//List[30, 50];

Lazy and Reactive Collection APIs

cyclops & cyclops-react allow collection types from all major functional libraries to be used behind fast lazy & reactive collection apis.

What do we mean by fast lazy & reactive APIs

Most Collection APIs provided by the major functional libraries are eager. That means when a map transformation is invoked on a Functional Java or Vavr List it is executed immediately. Performing multiple chained operations often results in the the collection being processed (traversed) multiple different times. With cyclops map and other functional operations become lazy, and the your chain of commands are only executed when data within the collection is exected for the first time. This allows cyclops to process the entire chain of operations in a single traversal of the data. The resultant transformed collection is then stored in the underlying structure of your favourite functional collection API.

The Performance benefit

Leveraging cyclops can significantly improve the execution times of operations on collections.

The code for this performance testing speeding up the execution of functional operations on Javaslang Vectors is available here cyclops-speed-up

Reactive APIs

cyclops also allows data to be pushed asynchronously into collection types from the major functional libraries. For example to asynchronously populate a JavaSlang / Vavr Vector we can write

VectorX<Integer> asyncPopulated = JavaSlangPersistentList.fromStream(Spouts.publishOn(ReactiveSeq.of(1,2,3),
                Executors.newFixedThreadPool(1));

Type safe, higher kinded typeclassess

E.g. Using a functor and applicative type classes on FunctionalJava Lists (Higher Kinded encoding via ListKind type)

import static com.oath.cyclops.functionaljava.ListKind;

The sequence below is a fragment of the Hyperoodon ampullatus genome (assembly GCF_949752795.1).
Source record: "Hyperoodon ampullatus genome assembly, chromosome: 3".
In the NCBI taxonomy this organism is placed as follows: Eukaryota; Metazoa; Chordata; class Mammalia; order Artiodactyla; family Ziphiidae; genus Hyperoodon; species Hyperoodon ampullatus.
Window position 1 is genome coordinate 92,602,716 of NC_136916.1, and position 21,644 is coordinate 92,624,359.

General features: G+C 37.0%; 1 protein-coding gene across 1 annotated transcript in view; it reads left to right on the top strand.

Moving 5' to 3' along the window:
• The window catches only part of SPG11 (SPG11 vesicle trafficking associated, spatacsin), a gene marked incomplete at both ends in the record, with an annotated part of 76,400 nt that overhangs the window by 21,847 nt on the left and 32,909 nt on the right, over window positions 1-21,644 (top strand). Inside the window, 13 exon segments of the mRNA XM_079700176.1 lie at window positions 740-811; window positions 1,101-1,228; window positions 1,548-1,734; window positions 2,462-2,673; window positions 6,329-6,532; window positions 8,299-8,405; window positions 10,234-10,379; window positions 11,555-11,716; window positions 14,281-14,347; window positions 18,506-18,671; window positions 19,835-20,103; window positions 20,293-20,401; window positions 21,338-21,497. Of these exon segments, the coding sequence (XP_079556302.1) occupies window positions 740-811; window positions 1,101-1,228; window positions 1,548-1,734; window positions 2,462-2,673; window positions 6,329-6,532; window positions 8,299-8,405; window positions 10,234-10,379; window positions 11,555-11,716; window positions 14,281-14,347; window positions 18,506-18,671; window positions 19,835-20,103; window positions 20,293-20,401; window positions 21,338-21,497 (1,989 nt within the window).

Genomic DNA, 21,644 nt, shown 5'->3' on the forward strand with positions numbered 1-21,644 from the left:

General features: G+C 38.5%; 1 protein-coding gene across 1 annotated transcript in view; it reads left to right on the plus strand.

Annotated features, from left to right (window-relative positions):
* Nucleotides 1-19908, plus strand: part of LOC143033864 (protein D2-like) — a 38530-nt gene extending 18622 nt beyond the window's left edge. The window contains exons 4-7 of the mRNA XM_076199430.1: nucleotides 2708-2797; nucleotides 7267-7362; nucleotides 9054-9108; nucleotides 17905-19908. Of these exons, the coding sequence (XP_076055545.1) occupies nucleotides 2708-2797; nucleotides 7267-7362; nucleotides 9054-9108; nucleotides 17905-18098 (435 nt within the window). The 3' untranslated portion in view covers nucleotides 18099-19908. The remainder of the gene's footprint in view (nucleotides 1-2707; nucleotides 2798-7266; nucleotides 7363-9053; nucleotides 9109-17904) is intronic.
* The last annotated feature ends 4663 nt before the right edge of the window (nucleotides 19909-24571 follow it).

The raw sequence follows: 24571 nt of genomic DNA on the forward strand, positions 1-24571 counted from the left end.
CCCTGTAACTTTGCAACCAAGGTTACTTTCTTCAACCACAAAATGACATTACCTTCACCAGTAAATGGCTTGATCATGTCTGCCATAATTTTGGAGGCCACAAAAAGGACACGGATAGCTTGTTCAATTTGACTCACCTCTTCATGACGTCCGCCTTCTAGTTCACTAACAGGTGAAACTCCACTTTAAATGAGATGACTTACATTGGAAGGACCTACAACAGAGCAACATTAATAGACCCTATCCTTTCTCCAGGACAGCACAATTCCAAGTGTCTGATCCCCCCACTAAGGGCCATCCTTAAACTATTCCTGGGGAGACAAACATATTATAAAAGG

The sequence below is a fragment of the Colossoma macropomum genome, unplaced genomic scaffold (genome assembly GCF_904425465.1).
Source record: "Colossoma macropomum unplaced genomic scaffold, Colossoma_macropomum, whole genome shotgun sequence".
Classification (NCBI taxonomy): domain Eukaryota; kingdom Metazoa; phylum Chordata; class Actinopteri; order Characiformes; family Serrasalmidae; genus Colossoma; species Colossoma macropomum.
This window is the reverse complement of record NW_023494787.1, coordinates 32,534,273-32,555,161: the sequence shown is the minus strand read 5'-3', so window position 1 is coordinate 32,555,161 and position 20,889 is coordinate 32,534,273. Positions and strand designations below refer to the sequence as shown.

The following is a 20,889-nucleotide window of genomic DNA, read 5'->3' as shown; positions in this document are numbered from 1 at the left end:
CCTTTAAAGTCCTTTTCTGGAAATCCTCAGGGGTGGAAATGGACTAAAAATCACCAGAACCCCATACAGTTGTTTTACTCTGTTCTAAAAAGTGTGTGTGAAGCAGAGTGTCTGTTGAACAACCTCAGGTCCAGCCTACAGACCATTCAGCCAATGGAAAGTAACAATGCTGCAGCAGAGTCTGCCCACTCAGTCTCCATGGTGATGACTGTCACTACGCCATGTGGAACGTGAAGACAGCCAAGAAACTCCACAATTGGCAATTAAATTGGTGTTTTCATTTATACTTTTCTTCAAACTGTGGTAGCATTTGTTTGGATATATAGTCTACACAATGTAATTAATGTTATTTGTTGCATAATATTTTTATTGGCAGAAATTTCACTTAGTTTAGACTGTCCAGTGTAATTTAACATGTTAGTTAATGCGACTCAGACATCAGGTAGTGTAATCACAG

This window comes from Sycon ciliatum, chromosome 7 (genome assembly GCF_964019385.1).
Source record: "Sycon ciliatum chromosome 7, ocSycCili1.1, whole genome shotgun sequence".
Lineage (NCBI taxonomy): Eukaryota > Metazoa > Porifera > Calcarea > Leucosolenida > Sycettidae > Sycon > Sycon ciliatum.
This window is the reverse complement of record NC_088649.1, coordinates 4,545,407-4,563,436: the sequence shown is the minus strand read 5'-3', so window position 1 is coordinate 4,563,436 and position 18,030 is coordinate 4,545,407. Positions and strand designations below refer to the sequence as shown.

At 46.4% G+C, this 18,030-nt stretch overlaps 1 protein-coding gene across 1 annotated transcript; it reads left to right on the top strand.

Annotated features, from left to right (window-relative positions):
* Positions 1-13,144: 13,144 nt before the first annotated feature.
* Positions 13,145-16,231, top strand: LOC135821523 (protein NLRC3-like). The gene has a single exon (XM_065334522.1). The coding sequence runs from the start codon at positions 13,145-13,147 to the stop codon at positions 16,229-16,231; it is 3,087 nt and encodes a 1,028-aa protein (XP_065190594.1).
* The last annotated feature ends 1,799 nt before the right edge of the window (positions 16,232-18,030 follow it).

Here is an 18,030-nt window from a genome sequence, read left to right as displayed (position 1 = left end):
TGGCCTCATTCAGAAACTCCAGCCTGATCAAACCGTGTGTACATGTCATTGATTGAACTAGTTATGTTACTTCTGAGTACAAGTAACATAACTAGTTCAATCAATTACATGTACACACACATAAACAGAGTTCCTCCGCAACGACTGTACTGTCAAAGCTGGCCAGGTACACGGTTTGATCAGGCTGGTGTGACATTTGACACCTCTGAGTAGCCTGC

import static cyclops.companion.functionaljava.Lists.Instances.functor;
import static cyclops.companion.functionaljava.Lists.Instances.zippingApplicative;

ListKind<Function1<Integer,Integer>> listFn = ListKind.widen(List.list((Lambda.λ((Integer i) ->i*2))
                                                .convert(ListKind::narrowK);
        
List<Integer> list =  zippingApplicative().ap(listFn,functor().map((String v)->v.length(),
                                                     widen(List.list("hello"))))
                                          .convert(ListKind::narrow);
        
//List.list("hello".length()*2))

There are a number of integration modules for cyclops-react, they are

This screencast gives an overview of how cyclops can help integrate and provide abstractions across the datatypes in the above libraries. [Unifying the cambrian explosion with cyclops-react ] (https://www.youtube.com/watch?v=YgzvpMbxiRo)

Getting cyclops-react

  • Maven Central : cyclops-react

Gradle

where x.y.z represents the latest version

compile 'com.oath.simplereact:cyclops-react:x.y.z'

Maven

<dependency>
    <groupId>com.oath.simplereact</groupId>
    <artifactId>cyclops-react</artifactId>
    <version>x.y.z</version>
</dependency>